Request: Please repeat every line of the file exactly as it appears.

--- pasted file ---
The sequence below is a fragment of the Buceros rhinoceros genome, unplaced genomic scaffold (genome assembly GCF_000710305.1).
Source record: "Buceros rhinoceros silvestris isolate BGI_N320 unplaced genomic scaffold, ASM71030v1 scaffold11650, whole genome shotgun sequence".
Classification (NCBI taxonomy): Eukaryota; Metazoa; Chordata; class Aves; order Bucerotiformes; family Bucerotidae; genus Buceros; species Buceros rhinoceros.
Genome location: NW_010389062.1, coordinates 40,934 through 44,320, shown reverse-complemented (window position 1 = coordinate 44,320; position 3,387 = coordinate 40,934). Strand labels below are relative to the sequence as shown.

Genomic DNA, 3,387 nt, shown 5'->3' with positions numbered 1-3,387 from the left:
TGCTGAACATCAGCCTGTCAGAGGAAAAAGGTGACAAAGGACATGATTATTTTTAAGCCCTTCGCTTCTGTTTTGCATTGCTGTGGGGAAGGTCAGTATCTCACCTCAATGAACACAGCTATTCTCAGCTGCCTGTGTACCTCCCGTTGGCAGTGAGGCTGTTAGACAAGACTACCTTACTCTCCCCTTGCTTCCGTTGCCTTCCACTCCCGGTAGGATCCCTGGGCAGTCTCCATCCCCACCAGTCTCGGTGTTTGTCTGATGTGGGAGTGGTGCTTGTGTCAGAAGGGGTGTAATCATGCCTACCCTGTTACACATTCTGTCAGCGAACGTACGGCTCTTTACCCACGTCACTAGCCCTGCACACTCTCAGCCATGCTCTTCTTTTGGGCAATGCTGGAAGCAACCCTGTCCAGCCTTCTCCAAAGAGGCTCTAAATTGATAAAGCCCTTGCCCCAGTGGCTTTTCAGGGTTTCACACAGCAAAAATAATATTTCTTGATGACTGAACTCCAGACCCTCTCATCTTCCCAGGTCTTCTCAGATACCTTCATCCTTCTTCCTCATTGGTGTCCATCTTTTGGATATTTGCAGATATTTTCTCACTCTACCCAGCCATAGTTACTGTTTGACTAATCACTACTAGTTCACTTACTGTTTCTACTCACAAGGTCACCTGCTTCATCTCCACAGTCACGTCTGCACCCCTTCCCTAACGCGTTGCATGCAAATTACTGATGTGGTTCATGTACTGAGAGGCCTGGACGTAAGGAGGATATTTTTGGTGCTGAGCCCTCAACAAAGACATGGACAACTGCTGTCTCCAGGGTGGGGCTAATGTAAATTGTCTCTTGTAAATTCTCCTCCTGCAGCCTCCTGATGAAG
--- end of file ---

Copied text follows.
The sequence below is a fragment of the Buceros rhinoceros genome, unplaced genomic scaffold (genome assembly GCF_000710305.1).
Source record: "Buceros rhinoceros silvestris isolate BGI_N320 unplaced genomic scaffold, ASM71030v1 scaffold11650, whole genome shotgun sequence".
Classification (NCBI taxonomy): Eukaryota; Metazoa; Chordata; class Aves; order Bucerotiformes; family Bucerotidae; genus Buceros; species Buceros rhinoceros.
Genome location: NW_010389062.1, coordinates 40,934 through 44,320, shown reverse-complemented (window position 1 = coordinate 44,320; position 3,387 = coordinate 40,934). Strand labels below are relative to the sequence as shown.

Genomic DNA, 3,387 nt, shown 5'->3' with positions numbered 1-3,387 from the left:
TGCTGAACATCAGCCTGTCAGAGGAAAAAGGTGACAAAGGACATGATTATTTTTAAGCCCTTCGCTTCTGTTTTGCATTGCTGTGGGGAAGGTCAGTATCTCACCTCAATGAACACAGCTATTCTCAGCTGCCTGTGTACCTCCCGTTGGCAGTGAGGCTGTTAGACAAGACTACCTTACTCTCCCCTTGCTTCCGTTGCCTTCCACTCCCGGTAGGATCCCTGGGCAGTCTCCATCCCCACCAGTCTCGGTGTTTGTCTGATGTGGGAGTGGTGCTTGTGTCAGAAGGGGTGTAATCATGCCTACCCTGTTACACATTCTGTCAGCGAACGTACGGCTCTTTACCCACGTCACTAGCCCTGCACACTCTCAGCCATGCTCTTCTTTTGGGCAATGCTGGAAGCAACCCTGTCCAGCCTTCTCCAAAGAGGCTCTAAATTGATAAAGCCCTTGCCCCAGTGGCTTTTCAGGGTTTCACACAGCAAAAATAATATTTCTTGATGACTGAACTCCAGACCCTCTCATCTTCCCAGGTCTTCTCAGATACCTTCATCCTTCTTCCTCATTGGTGTCCATCTTTTGGATATTTGCAGATATTTTCTCACTCTACCCAGCCATAGTTACTGTTTGACTAATCACTACTAGTTCACTTACTGTTTCTACTCACAAGGTCACCTGCTTCATCTCCACAGTCACGTCTGCACCCCTTCCCTAACGCGTTGCATGCAAATTACTGATGTGGTTCATGTACTGAGAGGCCTGGACGTAAGGAGGATATTTTTGGTGCTGAGCCCTCAACAAAGACATGGACAACTGCTGTCTCCAGGGTGGGGCTAATGTAAATTGTCTCTTGTAAATTCTCCTCCTGCAGCCTCCTGATGAAG